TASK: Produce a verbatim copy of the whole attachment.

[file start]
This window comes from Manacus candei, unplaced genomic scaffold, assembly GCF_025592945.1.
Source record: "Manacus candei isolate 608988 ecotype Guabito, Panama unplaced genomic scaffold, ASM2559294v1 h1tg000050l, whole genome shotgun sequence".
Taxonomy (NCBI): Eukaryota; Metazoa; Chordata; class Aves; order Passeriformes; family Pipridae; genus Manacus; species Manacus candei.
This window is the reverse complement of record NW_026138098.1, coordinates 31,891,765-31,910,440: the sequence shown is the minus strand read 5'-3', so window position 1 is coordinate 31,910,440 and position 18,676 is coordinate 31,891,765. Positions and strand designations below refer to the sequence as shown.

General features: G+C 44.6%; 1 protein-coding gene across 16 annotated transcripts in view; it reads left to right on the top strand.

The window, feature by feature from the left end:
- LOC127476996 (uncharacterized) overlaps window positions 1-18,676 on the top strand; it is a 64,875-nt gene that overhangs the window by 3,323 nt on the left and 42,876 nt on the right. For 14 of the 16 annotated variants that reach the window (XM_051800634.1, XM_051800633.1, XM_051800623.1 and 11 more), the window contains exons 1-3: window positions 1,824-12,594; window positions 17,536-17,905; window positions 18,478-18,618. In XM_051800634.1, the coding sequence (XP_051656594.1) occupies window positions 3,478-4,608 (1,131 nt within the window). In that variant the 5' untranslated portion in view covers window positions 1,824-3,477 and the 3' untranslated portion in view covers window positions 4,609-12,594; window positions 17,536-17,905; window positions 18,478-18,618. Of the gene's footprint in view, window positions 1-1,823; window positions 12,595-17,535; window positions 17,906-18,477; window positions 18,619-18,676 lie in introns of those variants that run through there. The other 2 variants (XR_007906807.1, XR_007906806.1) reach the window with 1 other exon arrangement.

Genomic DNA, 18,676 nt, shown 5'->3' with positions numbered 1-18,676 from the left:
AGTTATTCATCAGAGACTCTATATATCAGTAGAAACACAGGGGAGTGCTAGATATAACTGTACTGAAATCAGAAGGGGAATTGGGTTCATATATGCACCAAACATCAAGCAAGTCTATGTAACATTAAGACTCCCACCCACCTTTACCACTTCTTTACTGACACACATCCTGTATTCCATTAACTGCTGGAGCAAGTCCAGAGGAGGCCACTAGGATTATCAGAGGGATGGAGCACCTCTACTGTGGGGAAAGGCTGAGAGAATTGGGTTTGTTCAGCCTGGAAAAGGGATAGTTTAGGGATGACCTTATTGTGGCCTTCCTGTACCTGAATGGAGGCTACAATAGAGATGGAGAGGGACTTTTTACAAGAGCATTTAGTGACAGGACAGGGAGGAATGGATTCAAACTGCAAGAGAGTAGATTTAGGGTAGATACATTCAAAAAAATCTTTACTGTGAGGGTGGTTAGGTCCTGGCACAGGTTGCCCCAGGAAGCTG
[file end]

This window comes from Manacus candei, unplaced genomic scaffold, assembly GCF_025592945.1.
Source record: "Manacus candei isolate 608988 ecotype Guabito, Panama unplaced genomic scaffold, ASM2559294v1 h1tg000050l, whole genome shotgun sequence".
Taxonomy (NCBI): Eukaryota; Metazoa; Chordata; class Aves; order Passeriformes; family Pipridae; genus Manacus; species Manacus candei.
This window is the reverse complement of record NW_026138098.1, coordinates 31,891,765-31,910,440: the sequence shown is the minus strand read 5'-3', so window position 1 is coordinate 31,910,440 and position 18,676 is coordinate 31,891,765. Positions and strand designations below refer to the sequence as shown.

General features: G+C 44.6%; 1 protein-coding gene across 16 annotated transcripts in view; it reads left to right on the top strand.

The window, feature by feature from the left end:
- LOC127476996 (uncharacterized) overlaps window positions 1-18,676 on the top strand; it is a 64,875-nt gene that overhangs the window by 3,323 nt on the left and 42,876 nt on the right. For 14 of the 16 annotated variants that reach the window (XM_051800634.1, XM_051800633.1, XM_051800623.1 and 11 more), the window contains exons 1-3: window positions 1,824-12,594; window positions 17,536-17,905; window positions 18,478-18,618. In XM_051800634.1, the coding sequence (XP_051656594.1) occupies window positions 3,478-4,608 (1,131 nt within the window). In that variant the 5' untranslated portion in view covers window positions 1,824-3,477 and the 3' untranslated portion in view covers window positions 4,609-12,594; window positions 17,536-17,905; window positions 18,478-18,618. Of the gene's footprint in view, window positions 1-1,823; window positions 12,595-17,535; window positions 17,906-18,477; window positions 18,619-18,676 lie in introns of those variants that run through there. The other 2 variants (XR_007906807.1, XR_007906806.1) reach the window with 1 other exon arrangement.

Genomic DNA, 18,676 nt, shown 5'->3' with positions numbered 1-18,676 from the left:
AGTTATTCATCAGAGACTCTATATATCAGTAGAAACACAGGGGAGTGCTAGATATAACTGTACTGAAATCAGAAGGGGAATTGGGTTCATATATGCACCAAACATCAAGCAAGTCTATGTAACATTAAGACTCCCACCCACCTTTACCACTTCTTTACTGACACACATCCTGTATTCCATTAACTGCTGGAGCAAGTCCAGAGGAGGCCACTAGGATTATCAGAGGGATGGAGCACCTCTACTGTGGGGAAAGGCTGAGAGAATTGGGTTTGTTCAGCCTGGAAAAGGGATAGTTTAGGGATGACCTTATTGTGGCCTTCCTGTACCTGAATGGAGGCTACAATAGAGATGGAGAGGGACTTTTTACAAGAGCATTTAGTGACAGGACAGGGAGGAATGGATTCAAACTGCAAGAGAGTAGATTTAGGGTAGATACATTCAAAAAAATCTTTACTGTGAGGGTGGTTAGGTCCTGGCACAGGTTGCCCCAGGAAGCTG